In this paper, we investigate the ways in which a group of scientists in Edinburgh worked across mice and sheep during the last quarter of the twentieth century. With this local episode, we show the utility of an interspecies perspective to investigate recent historical transformations in the life sciences. We argue that the emergence of animal biotechnology was the result of interactions between neoliberal policymakers, science administrators, molecular biologists, agricultural breeders, and the laboratory and farm organisms with which they worked.
During the early 1980s, all these actors believed that the exportation of genetic engineering techniques from mice to farm animals would lead to more effective breeding programmes in the agricultural sciences. However, the circulation of people, money, expertise and infrastructures that the experiments required, as well as the practical constraints of working with mice and sheep, resisted a simple scaling-up from one organism to the other. This displaced the goals of the Edinburgh scientists from the production of transgenic sheep to stem cell research and human regenerative medicine. We account for this unexpected shift by looking at the interplay between science policy and its implementation via collective action and bench work across different organisms.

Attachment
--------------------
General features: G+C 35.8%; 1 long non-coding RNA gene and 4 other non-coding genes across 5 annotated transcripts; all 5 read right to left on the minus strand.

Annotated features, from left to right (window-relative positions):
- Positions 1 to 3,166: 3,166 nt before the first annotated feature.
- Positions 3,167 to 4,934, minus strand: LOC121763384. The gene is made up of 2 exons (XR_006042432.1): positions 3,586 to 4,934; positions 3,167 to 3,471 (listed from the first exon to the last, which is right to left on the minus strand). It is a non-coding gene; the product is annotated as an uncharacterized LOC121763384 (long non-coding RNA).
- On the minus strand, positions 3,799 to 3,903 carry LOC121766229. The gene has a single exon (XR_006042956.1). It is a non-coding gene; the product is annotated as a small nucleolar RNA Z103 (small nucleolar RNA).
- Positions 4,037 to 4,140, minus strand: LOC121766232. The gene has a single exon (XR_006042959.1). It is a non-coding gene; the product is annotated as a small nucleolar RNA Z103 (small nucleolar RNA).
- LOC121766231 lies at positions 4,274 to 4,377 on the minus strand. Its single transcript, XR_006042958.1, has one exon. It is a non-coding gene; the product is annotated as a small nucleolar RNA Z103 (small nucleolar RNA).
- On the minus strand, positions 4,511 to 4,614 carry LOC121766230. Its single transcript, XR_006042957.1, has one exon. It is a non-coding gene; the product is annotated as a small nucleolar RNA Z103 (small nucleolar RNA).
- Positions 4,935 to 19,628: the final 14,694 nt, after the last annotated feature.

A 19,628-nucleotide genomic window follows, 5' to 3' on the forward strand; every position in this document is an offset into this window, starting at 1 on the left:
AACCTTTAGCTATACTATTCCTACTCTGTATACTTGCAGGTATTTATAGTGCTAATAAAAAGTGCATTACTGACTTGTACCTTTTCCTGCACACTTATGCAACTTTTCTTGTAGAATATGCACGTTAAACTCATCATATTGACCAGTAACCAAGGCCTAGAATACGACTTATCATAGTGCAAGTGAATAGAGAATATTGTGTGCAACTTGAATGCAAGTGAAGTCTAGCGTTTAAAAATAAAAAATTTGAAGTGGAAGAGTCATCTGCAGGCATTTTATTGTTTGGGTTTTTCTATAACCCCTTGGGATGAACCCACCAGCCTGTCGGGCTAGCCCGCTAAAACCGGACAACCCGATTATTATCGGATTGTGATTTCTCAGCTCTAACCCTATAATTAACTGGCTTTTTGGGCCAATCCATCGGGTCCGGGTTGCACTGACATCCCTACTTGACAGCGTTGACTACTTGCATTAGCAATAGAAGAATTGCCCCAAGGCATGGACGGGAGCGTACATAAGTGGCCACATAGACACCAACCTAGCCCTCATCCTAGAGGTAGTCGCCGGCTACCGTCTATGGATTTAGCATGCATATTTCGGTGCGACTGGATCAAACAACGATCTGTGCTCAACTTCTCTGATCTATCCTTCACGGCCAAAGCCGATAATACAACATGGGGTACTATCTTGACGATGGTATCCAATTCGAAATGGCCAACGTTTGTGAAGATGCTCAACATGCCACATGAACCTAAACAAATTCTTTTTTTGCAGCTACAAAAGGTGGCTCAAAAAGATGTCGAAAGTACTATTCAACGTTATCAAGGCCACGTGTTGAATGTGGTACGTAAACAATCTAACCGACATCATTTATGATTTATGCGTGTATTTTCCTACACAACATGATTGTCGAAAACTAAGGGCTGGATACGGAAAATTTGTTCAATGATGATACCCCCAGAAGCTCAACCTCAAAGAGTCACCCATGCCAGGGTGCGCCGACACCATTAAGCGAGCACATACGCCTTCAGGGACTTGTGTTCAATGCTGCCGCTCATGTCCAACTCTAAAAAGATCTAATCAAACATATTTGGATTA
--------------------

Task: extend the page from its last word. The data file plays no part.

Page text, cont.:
The emergence of animal biotechnology in Edinburgh also provides historiographical insights on the birth of Dolly the sheep and, more generally, on the interactions between the molecular and the reproductive sciences at the fall of the twentieth century.